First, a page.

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As the first day of June dawned in 1862, a mighty Northern army shouldered its muskets within sight of the spires of Richmond. A few weeks later the invaders had been driven back to the outskirts of Washington. The Seven Days’ campaign had stood the war in Virginia squarely on its ear and launched the career of Robert E. Lee’s legendary Army of Northern Virginia. Unfortunately, most of the scenes of that pivotal campaign remain unprotected today, and vulnerable to steady destruction. Historian Douglas South all Freeman marshaled a group of friends to buy pieces of the battlefields in the 1920s with their own money. Their foresight saved almost everything that had been preserved until recently. For decades, the National Park Service (NPS) administrators at Richmond never counted among their number anyone who actually cared about the battlefields. Predictably, that left the small, isolated battle sites orphaned.

In an almost unbelievable document, the NPS proclaimed in 1957 that “the program of land acquisition for Richmond National Battlefield Park has been purposely kept to a minimum.” Caring for historic sites would simply be too much trouble. The anti-preservation manifesto stipulated that if interested parties raised money and bought battlefield tracts to donate, they should be rejected in order to avoid “maintenance costs.”

Across three decades starting in 1970, battlefield preservation made dramatic strides almost everywhere in Virginia, Maryland and Pennsylvania. Nearly 6,000 acres around Fredericksburg were saved during that period, and crucial land at Antietam, Gettysburg and elsewhere came under protection. During the same span, the NPS acquired precisely nothing around Richmond. Recent legislation revising that park’s boundaries makes possible a reversal of that odious record, if determined efforts exploit the opportunity.

The long-term impact of indifferent NPS officials is frightening for future prospects. The agency’s current political correctness frenzy generates as a corollary the same distaste for military history that afflicts most of academe. The recent mammoth road project at the Stone House intersection on Manassas battlefield, done with the connivance of an NPS manager there, bodes ill for the future.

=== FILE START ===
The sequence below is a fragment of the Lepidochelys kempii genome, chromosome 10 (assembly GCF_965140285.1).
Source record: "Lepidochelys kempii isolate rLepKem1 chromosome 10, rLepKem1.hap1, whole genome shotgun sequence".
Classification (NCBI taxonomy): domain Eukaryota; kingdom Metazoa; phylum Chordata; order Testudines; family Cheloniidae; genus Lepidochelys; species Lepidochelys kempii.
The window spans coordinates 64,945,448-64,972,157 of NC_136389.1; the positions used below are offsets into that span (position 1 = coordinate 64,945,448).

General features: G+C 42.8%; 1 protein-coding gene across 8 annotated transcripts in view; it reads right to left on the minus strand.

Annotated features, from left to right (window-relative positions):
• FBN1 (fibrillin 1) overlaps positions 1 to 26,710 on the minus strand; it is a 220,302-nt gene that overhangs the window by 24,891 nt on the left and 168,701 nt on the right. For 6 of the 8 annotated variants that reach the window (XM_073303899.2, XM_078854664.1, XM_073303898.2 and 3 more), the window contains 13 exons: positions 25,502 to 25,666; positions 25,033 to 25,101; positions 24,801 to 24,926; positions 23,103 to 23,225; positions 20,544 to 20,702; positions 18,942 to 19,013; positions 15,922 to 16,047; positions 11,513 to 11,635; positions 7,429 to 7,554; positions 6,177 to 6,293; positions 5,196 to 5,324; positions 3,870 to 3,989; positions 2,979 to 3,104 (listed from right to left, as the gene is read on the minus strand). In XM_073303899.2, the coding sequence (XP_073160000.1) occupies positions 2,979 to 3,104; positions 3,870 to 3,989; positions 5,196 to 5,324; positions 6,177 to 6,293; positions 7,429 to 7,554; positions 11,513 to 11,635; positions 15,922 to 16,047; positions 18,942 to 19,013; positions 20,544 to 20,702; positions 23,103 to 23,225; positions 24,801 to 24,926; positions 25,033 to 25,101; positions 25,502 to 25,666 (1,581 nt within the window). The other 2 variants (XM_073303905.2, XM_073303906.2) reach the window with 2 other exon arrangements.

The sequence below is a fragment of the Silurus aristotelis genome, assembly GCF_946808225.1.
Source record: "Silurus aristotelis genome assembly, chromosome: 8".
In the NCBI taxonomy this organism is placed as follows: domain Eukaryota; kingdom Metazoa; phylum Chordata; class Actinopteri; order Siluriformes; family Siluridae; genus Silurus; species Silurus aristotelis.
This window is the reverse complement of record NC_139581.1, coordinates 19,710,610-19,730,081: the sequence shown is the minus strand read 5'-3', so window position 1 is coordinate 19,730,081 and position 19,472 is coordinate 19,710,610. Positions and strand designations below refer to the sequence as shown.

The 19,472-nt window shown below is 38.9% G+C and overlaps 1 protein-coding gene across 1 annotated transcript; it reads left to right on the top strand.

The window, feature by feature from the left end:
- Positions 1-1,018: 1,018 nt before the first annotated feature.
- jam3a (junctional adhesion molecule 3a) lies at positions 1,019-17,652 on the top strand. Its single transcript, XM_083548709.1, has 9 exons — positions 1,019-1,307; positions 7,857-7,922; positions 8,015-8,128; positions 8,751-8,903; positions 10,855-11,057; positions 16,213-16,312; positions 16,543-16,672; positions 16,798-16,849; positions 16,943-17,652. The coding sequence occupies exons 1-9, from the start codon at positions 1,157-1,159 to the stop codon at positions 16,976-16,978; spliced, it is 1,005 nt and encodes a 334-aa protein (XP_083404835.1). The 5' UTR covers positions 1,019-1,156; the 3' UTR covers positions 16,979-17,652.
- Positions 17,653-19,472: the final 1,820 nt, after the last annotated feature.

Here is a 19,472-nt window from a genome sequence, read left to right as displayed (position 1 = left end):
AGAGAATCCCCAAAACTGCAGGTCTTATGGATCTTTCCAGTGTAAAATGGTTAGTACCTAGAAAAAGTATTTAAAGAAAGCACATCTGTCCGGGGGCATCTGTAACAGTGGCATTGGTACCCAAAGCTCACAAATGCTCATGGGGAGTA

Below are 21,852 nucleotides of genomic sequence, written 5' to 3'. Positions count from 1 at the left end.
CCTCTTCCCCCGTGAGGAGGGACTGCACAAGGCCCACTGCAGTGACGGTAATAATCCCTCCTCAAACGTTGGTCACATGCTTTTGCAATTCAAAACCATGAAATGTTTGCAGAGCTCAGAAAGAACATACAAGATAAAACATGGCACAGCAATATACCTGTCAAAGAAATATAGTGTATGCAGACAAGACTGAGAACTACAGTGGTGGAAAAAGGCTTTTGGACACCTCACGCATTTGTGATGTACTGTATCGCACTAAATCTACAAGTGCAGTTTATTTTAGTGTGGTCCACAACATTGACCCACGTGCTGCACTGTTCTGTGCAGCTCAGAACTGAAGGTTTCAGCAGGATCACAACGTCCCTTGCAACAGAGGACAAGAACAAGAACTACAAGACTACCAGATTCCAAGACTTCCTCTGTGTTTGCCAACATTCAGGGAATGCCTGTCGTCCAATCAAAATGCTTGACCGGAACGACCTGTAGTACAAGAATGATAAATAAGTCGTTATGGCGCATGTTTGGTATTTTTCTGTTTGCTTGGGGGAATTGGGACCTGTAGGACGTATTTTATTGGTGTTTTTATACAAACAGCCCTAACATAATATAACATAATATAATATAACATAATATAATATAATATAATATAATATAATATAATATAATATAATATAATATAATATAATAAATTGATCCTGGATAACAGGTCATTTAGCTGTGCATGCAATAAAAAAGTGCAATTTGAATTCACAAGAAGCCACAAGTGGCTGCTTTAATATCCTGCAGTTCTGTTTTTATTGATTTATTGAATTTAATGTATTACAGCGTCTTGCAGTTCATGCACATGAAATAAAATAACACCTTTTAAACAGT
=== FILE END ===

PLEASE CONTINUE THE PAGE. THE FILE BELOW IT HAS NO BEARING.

Fortunately, millions of Americans are eager to see their Civil War heritage protected. Their numbers and energy, if directed toward their elected representatives, constitute the best bulwark against destruction of the battlefields, including destruction by, or with the concurrence of, the NPS.

The fragments protected today at Seven Days’ sites represent the least successful preservation enjoyed by any major Civil War locale in Virginia. At Mechanicsville, the NPS owns 16 acres—about the extent of a mall’s parking lot. Preserved land at Gaines’ Mill, where Lee won his first victory in the campaign’s biggest battle, covers a mere 60 acres. The battlefield at Savage’s Station has been irretrievably destroyed; nothing whatsoever survives.

The best news involving the Seven Days’ fields has resulted from private efforts. In recent years, the Association for the Preservation of Civil War Sites, and the successor Civil War Preservation Trust, acquired 200 acres at Frayser’s Farm and 750 at Malvern Hill.

The absence of NPS work on behalf of the battlefields for so many decades means that much will be lost. Count on hearing sad stories to that end, but some reason for optimism exists. Hanover County has done good work in its own way with two county parks and through modest planning ordinances. The new NPS boundary affords hope that something will be done by the current administration to fulfill that promise. Luck has bought some time— development booms west and south from Richmond, and the battlefields lie north and east. Important tracts remain in large blocks, offering the chance to save (or lose) sizable properties in a single coup. The nonprofit Richmond Battlefields Association hopes to acquire key land.

Frayser’s Farm appears on a 2004 national list of the Ten Most Endangered Battlefields. Most of us engaged in saving battlefields would put several Seven Days’ sites in our personal top 10 of individual tracts of surpassing importance. When those key properties become available, all of us must be ready to go to work to effect their preservation.